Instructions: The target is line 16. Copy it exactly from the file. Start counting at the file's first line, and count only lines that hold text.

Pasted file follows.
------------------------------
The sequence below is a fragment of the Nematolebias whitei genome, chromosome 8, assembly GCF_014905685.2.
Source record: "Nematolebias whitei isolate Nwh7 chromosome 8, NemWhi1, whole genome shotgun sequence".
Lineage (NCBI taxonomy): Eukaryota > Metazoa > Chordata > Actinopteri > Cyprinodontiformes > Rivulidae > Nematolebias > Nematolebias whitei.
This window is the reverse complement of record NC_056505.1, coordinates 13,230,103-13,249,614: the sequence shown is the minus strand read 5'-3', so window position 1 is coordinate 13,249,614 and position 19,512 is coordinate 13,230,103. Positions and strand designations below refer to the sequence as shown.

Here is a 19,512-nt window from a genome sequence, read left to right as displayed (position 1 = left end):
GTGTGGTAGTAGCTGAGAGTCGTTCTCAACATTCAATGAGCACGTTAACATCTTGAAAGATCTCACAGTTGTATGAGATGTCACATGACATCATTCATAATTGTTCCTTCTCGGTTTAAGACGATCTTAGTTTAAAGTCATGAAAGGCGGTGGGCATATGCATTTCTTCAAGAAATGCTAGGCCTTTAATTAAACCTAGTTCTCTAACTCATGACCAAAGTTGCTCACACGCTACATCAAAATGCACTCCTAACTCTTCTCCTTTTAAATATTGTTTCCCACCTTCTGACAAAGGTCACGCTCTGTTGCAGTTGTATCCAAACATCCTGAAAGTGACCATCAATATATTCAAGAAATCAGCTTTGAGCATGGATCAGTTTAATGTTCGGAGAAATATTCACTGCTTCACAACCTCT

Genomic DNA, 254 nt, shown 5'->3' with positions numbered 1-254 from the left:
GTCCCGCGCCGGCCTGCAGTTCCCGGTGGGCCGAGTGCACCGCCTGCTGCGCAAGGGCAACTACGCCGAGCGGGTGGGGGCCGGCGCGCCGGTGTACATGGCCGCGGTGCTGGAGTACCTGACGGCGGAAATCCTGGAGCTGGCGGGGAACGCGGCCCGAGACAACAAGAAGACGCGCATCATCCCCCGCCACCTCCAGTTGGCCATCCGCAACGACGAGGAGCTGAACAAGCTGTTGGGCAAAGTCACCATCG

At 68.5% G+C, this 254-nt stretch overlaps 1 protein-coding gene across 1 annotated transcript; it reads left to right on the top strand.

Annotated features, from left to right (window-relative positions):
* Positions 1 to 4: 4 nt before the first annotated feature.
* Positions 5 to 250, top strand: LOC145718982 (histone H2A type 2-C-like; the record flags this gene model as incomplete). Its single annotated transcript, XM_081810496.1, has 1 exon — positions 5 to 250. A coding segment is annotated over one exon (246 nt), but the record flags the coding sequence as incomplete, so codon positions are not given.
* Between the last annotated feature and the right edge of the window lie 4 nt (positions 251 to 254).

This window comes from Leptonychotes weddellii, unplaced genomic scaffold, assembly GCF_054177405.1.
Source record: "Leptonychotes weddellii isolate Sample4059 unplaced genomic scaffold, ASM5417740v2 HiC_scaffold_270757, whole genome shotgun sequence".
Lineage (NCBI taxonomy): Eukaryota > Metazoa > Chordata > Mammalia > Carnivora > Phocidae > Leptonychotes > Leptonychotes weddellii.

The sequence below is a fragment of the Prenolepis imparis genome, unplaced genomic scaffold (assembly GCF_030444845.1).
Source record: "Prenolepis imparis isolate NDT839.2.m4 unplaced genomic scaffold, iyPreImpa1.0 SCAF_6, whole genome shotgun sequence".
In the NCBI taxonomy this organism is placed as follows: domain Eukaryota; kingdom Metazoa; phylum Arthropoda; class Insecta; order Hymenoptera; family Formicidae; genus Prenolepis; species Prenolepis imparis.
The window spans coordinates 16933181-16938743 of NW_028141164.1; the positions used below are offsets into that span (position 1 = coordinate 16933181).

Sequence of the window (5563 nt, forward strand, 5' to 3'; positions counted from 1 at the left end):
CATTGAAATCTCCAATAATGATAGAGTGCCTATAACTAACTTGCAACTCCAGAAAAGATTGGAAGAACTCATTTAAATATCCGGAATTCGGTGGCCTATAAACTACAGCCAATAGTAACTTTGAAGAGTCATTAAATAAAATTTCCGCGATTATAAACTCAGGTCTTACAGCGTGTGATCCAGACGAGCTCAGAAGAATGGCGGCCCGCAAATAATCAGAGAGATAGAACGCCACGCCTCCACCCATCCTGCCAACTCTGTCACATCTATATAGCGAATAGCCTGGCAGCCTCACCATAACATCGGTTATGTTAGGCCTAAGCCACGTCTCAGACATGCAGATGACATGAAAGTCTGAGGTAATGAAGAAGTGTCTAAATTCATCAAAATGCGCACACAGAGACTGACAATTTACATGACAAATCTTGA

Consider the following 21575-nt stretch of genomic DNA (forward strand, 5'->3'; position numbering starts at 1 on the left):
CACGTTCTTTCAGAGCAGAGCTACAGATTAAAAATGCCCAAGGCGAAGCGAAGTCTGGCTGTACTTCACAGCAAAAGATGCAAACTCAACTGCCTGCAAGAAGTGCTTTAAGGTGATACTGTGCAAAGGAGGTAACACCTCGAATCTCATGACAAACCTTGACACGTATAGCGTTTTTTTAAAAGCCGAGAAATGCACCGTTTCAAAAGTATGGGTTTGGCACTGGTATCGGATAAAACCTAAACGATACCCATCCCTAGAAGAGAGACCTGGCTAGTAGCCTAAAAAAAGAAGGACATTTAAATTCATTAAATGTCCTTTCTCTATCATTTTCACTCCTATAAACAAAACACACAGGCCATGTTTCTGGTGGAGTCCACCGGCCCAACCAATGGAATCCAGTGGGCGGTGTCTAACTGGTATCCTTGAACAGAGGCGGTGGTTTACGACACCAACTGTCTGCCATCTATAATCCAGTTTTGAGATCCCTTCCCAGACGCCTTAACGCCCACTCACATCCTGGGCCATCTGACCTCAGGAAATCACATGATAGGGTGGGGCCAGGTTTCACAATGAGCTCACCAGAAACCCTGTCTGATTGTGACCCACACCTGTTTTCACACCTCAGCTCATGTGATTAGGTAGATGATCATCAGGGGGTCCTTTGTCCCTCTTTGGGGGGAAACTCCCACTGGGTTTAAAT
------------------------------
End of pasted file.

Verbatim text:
Lineage (NCBI taxonomy): Eukaryota > Metazoa > Chordata > Mammalia > Carnivora > Phocidae > Leptonychotes > Leptonychotes weddellii.